Ten Thousand Saints: Book summary and reviews of Ten Thousand Saints by Eleanor Henderson

Ten Thousand Saints

A Novel

by Eleanor Henderson

Ten Thousand Saints
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  • Published in USA  Jun 2011
    400 pages
    Genre: Novels

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Book Summary

A sweeping, multigenerational drama, set against the backdrop of the raw, roaring New York City during the late 1980s, Ten Thousand Saints triumphantly heralds the arrival a remarkable new writer. Eleanor Henderson  makes a truly stunning debut with a novel that is part coming of age, part coming to terms, immediately joining the ranks of The Emperor's Children by Claire Messud and Jonathan Lethem's The Fortress of Solitude. Adoption, teen pregnancy, drugs, hardcore punk rock, the unbridled optimism and reckless stupidity of the young - and old - are all major elements in this heart-aching tale of the son of diehard hippies and his strange odyssey through the extremes of late 20th century youth culture.

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Reviews

Media Reviews

"The narrative occasionally teeters into a didactic, researched tone that may put off readers to whom the milieu isn't new - but the commitment to its characters and jettisoning of hayseed-in-the-city cliché distinguish a nervy voice adept at etching the outlines of a generation, its prejudices and pandemics, and the idols killed along the way." - Publishers Weekly

"Henderson's powerful, surprising look at lost teens trying to course-correct with the violence-tinged straight-edge culture captivates via its authentic reassurance that adolescence is an often reckless ride to adulthood." - Library Journal

"A bold debut...[with] a powerful moral imagination." - Kirkus Reviews

"The magic of Henderson's debut lies in the way she so completely captures the experience of coming-of-age in the turbulent and exciting era that was the 1980s." - Booklist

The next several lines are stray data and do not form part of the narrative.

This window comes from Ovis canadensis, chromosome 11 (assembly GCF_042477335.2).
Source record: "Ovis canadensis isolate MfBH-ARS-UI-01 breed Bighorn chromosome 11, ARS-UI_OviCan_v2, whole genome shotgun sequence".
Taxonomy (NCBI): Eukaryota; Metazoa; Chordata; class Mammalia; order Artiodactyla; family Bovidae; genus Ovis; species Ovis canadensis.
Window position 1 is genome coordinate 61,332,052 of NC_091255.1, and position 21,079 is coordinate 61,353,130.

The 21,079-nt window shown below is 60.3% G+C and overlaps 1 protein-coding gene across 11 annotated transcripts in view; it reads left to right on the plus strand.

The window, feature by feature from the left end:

"An irresistibly rich and engrossing novel… poignant, complex… Henderson brilliantly evokes the gritty energy of New York City in the '80s, and the violent euphoria of the music scene. The hard-edged settings highlight the touching vulnerability of young characters." - O. Magazine

"Ten Thousand Saints is funny, touching, artistic, surprising, lovely, eye-opening, and very, very wise." - Arthur Phillips, author of Prague and The Tragedy of Arthur

"Eleanor Henderson is in possession of an enormous talent which she has matched up with skill, ambition, and a fierce imagination. The resulting novel, Ten Thousand Saints, is the best thing I've read in a long time." - Ann Patchett, bestselling author of Bel Canto and State of Wonder

The information about Ten Thousand Saints shown above was first featured in "The BookBrowse Review" - BookBrowse's online-magazine that keeps our members abreast of notable and high-profile books publishing in the coming weeks. In most cases, the reviews are necessarily limited to those that were available to us ahead of publication. If you are the publisher or author of this book and feel that the reviews shown do not properly reflect the range of media opinion now available, please send us a message with the mainstream media reviews that you would like to see added.

Reader Reviews

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Gary R. (Bolingbrook, IL)

And I thought the 70's were scary!
When I started this book I didn't realize I would lose a good three days in New York in the 80's.characters hold you and won't let go. A great story about people and families lost and trying to find something to hold on to. This book will suck you in! Great debut!

Dorian B. (Bainbridge, NY)

Another World
Eleanor Henderson gives a well written snap shot of New York City in the late 1980's. It's not the rags to riches, or the literary scene, it is the raw, punk-rock underbelly of the city. The characters are not perfect, often making bad choices, but they are believable and memorable. The story unfolds and the characters gain depth as they all try to figure out how to deal with each other and how to do what is right. I enjoyed it!

Elizabeth K. (Dallas, TX)

A Lost Ensemble of Contemporary Characters